(b) (incentives, productivity benefits, externalities etc aside) after accounting for differences in tax and tuition, wages should be roughly the same under a user pays system versus a public provision or combination system – this is what i meant by “ultimately, HECS fees (and any interest) should be recouped through the labor market” and my main point. in the US, the user pays closer to the full cost of provision than in Australia.
    (c) I think there is an important distinction between the productivity benefits of education on wages versus the signalling/screening value of education on wages – i would argue the latter is more likely to simply redistribute wages and is an expensive redistribution mechanism at that since taylored IQ tests could probably achieve the same result. (i think there is more to be said about this that ties in with (b), but it will have to wait)
    (d) do wages differentials in the US and OZ have anything to do with tuition? I’m not trying to say this is the only diff between US and OZ wages, just a factor that needs to be considered. I’m loathe to provide specific comparisons of US and OZ wages because there are too many factors to control for beside tuition. It just strikes me that with a typical $US50,000 tuition bill (thats probably a low estimate, tuition at private universities is now pushing $US30,000 a year) versus half or less in Australia something has to give somewhere.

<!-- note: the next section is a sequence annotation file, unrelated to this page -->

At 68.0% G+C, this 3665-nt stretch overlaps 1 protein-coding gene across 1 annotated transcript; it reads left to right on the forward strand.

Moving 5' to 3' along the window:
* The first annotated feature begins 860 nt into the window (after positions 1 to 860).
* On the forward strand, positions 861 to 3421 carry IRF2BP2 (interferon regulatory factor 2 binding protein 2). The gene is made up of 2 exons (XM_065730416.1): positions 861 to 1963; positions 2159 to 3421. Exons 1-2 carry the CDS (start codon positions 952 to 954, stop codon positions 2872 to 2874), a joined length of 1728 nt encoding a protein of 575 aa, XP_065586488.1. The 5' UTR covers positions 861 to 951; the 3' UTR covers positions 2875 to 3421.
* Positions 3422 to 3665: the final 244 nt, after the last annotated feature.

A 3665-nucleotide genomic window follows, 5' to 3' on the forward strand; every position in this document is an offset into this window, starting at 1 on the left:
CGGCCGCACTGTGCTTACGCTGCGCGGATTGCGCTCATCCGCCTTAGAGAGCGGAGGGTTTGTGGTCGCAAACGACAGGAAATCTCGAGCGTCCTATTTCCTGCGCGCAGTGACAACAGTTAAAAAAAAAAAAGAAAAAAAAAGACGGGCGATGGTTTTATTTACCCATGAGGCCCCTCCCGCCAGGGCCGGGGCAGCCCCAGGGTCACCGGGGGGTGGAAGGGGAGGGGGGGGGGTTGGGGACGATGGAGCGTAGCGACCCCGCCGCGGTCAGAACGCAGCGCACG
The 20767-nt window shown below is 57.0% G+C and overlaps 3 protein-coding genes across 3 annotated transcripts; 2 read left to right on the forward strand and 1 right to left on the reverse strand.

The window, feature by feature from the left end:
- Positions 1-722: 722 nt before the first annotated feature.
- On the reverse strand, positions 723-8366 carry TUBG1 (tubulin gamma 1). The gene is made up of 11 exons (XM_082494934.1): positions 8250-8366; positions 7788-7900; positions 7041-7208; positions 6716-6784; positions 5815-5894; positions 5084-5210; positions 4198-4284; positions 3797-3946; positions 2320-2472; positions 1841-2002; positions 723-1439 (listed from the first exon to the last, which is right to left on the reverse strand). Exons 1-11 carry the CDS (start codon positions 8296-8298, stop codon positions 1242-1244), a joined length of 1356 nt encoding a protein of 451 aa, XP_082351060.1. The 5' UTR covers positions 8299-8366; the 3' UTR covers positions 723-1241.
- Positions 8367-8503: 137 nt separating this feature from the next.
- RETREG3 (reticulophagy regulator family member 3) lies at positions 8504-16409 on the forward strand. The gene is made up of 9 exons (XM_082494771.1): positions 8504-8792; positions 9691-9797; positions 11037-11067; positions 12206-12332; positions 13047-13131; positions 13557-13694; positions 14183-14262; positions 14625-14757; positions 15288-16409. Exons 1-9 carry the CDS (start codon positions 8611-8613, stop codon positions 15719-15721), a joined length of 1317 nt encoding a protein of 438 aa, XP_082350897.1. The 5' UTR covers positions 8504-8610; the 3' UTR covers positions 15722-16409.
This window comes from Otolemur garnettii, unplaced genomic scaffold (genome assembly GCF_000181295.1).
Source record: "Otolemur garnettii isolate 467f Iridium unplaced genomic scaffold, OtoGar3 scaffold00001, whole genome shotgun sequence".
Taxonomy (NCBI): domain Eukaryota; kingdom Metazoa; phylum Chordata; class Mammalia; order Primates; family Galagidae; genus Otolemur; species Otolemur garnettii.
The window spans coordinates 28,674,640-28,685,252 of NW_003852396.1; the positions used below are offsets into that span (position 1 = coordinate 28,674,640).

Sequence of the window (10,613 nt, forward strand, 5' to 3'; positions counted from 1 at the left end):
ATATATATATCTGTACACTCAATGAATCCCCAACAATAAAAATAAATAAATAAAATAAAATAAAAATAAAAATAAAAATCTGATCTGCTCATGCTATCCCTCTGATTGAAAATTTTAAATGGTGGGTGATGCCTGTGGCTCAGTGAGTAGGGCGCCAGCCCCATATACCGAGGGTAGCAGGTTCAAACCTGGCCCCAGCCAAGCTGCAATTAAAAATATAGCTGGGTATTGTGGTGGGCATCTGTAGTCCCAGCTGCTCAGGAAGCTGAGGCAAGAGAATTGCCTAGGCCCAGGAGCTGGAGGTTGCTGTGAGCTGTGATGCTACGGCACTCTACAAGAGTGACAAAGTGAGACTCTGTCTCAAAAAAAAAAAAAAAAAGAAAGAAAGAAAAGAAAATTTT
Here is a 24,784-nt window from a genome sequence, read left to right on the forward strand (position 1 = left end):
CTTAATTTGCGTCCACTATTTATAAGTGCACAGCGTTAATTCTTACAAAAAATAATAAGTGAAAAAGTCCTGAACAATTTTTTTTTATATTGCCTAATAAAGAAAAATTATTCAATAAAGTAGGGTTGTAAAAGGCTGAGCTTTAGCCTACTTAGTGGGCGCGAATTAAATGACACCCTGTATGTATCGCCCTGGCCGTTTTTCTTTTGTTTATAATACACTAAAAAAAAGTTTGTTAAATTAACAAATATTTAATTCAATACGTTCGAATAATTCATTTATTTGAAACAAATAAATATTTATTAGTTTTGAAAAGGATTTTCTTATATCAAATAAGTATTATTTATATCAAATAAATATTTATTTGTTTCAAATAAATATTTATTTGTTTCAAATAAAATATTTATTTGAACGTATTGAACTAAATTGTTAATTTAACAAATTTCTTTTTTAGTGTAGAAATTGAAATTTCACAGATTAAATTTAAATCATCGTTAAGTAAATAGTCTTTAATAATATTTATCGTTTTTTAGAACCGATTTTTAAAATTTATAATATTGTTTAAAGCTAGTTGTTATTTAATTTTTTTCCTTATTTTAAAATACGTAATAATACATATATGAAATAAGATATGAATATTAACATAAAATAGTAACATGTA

I’m happy to hear your thoughts if you have another take or interesting observation to make…

  59. Tanya Price says:

    CBA: Thank you for taking the time. Unfortunately, I don’t have any great observations right now. I need to give it some more thought … and ideally after the end of the semester (!). … I keep coming up with a series of ifs and buts that ultimately point to the difficulties in comparing Aus to the US. For all the problems with the Aus situation, it is much neater than the US situation. If we look across the entire US system, there is substantial variation in both sticker prices and actual prices alone. I used think that the quality of undergrad ed was equivalent but given the restrictions on inputs in Aus, I’m less certain these days. I’d say that the Go8 unis compare well to the US state flagships, but Aus suffers from the lack of high-quality liberal arts colleges. We don’t just need more resources but more institutional differentiation as well. It’s great to see institutions like Melbourne trying to pull away.

  60. Sacha says:

    Andrew, I read the little story in the HES yesterday – did the UK govt not consider the Australian system of repaying HECS?